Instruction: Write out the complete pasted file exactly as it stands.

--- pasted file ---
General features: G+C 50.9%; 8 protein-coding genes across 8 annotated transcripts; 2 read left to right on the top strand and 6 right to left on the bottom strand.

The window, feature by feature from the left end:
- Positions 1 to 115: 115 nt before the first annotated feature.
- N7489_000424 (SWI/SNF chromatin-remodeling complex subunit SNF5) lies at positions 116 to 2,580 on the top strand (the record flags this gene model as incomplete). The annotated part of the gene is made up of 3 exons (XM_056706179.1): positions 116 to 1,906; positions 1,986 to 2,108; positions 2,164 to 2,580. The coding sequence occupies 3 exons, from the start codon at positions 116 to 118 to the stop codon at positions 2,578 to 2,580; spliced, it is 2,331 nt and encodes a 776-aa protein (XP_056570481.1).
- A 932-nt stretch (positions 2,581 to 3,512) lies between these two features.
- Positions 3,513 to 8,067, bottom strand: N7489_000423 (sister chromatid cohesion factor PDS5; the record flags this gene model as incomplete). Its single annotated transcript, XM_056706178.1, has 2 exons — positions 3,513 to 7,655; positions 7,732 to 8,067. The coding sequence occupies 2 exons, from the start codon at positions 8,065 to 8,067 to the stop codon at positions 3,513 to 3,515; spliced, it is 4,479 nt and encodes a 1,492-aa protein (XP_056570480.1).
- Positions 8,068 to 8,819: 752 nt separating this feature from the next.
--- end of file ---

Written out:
General features: G+C 50.9%; 8 protein-coding genes across 8 annotated transcripts; 2 read left to right on the top strand and 6 right to left on the bottom strand.

The window, feature by feature from the left end:
- Positions 1 to 115: 115 nt before the first annotated feature.
- N7489_000424 (SWI/SNF chromatin-remodeling complex subunit SNF5) lies at positions 116 to 2,580 on the top strand (the record flags this gene model as incomplete). The annotated part of the gene is made up of 3 exons (XM_056706179.1): positions 116 to 1,906; positions 1,986 to 2,108; positions 2,164 to 2,580. The coding sequence occupies 3 exons, from the start codon at positions 116 to 118 to the stop codon at positions 2,578 to 2,580; spliced, it is 2,331 nt and encodes a 776-aa protein (XP_056570481.1).
- A 932-nt stretch (positions 2,581 to 3,512) lies between these two features.
- Positions 3,513 to 8,067, bottom strand: N7489_000423 (sister chromatid cohesion factor PDS5; the record flags this gene model as incomplete). Its single annotated transcript, XM_056706178.1, has 2 exons — positions 3,513 to 7,655; positions 7,732 to 8,067. The coding sequence occupies 2 exons, from the start codon at positions 8,065 to 8,067 to the stop codon at positions 3,513 to 3,515; spliced, it is 4,479 nt and encodes a 1,492-aa protein (XP_056570480.1).
- Positions 8,068 to 8,819: 752 nt separating this feature from the next.